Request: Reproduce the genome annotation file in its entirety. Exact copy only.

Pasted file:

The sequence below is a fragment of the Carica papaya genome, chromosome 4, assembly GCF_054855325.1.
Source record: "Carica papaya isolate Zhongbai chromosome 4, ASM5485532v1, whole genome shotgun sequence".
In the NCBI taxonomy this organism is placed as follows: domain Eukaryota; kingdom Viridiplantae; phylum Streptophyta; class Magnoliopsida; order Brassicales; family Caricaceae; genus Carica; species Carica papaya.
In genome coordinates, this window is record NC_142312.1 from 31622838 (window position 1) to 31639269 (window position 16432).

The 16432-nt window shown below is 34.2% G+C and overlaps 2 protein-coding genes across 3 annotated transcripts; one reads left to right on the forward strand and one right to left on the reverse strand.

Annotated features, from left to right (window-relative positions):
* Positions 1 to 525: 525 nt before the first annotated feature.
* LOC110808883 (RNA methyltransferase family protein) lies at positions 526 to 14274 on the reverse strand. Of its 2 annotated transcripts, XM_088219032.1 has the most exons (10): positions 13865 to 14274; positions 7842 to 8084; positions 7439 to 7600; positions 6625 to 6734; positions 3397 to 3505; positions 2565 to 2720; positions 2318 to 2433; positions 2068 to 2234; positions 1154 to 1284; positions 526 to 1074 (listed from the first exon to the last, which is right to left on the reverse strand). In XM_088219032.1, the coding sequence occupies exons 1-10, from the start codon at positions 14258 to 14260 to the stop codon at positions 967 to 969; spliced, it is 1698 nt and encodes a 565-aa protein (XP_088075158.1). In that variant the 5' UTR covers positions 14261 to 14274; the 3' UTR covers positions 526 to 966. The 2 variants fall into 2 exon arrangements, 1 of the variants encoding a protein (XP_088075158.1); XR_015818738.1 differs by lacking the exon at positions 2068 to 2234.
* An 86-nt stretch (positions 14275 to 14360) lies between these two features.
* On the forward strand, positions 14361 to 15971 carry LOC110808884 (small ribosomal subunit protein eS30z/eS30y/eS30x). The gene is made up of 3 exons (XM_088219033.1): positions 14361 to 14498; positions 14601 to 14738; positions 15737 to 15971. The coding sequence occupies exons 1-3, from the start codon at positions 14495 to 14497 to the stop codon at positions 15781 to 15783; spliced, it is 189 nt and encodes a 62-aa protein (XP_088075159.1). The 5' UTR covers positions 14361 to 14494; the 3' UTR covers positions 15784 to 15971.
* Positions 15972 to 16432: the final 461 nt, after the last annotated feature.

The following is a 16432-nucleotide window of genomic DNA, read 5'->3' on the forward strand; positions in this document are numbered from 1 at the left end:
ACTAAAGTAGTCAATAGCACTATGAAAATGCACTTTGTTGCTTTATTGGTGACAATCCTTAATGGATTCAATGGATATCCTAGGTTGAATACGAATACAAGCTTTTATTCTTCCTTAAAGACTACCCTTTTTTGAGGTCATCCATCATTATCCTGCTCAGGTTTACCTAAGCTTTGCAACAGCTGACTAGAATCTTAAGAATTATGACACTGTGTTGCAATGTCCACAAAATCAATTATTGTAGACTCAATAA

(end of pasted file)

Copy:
The sequence below is a fragment of the Carica papaya genome, chromosome 4, assembly GCF_054855325.1.
Source record: "Carica papaya isolate Zhongbai chromosome 4, ASM5485532v1, whole genome shotgun sequence".
In the NCBI taxonomy this organism is placed as follows: domain Eukaryota; kingdom Viridiplantae; phylum Streptophyta; class Magnoliopsida; order Brassicales; family Caricaceae; genus Carica; species Carica papaya.
In genome coordinates, this window is record NC_142312.1 from 31622838 (window position 1) to 31639269 (window position 16432).

The 16432-nt window shown below is 34.2% G+C and overlaps 2 protein-coding genes across 3 annotated transcripts; one reads left to right on the forward strand and one right to left on the reverse strand.

Annotated features, from left to right (window-relative positions):
* Positions 1 to 525: 525 nt before the first annotated feature.
* LOC110808883 (RNA methyltransferase family protein) lies at positions 526 to 14274 on the reverse strand. Of its 2 annotated transcripts, XM_088219032.1 has the most exons (10): positions 13865 to 14274; positions 7842 to 8084; positions 7439 to 7600; positions 6625 to 6734; positions 3397 to 3505; positions 2565 to 2720; positions 2318 to 2433; positions 2068 to 2234; positions 1154 to 1284; positions 526 to 1074 (listed from the first exon to the last, which is right to left on the reverse strand). In XM_088219032.1, the coding sequence occupies exons 1-10, from the start codon at positions 14258 to 14260 to the stop codon at positions 967 to 969; spliced, it is 1698 nt and encodes a 565-aa protein (XP_088075158.1). In that variant the 5' UTR covers positions 14261 to 14274; the 3' UTR covers positions 526 to 966. The 2 variants fall into 2 exon arrangements, 1 of the variants encoding a protein (XP_088075158.1); XR_015818738.1 differs by lacking the exon at positions 2068 to 2234.
* An 86-nt stretch (positions 14275 to 14360) lies between these two features.
* On the forward strand, positions 14361 to 15971 carry LOC110808884 (small ribosomal subunit protein eS30z/eS30y/eS30x). The gene is made up of 3 exons (XM_088219033.1): positions 14361 to 14498; positions 14601 to 14738; positions 15737 to 15971. The coding sequence occupies exons 1-3, from the start codon at positions 14495 to 14497 to the stop codon at positions 15781 to 15783; spliced, it is 189 nt and encodes a 62-aa protein (XP_088075159.1). The 5' UTR covers positions 14361 to 14494; the 3' UTR covers positions 15784 to 15971.
* Positions 15972 to 16432: the final 461 nt, after the last annotated feature.

The following is a 16432-nucleotide window of genomic DNA, read 5'->3' on the forward strand; positions in this document are numbered from 1 at the left end:
ACTAAAGTAGTCAATAGCACTATGAAAATGCACTTTGTTGCTTTATTGGTGACAATCCTTAATGGATTCAATGGATATCCTAGGTTGAATACGAATACAAGCTTTTATTCTTCCTTAAAGACTACCCTTTTTTGAGGTCATCCATCATTATCCTGCTCAGGTTTACCTAAGCTTTGCAACAGCTGACTAGAATCTTAAGAATTATGACACTGTGTTGCAATGTCCACAAAATCAATTATTGTAGACTCAATAA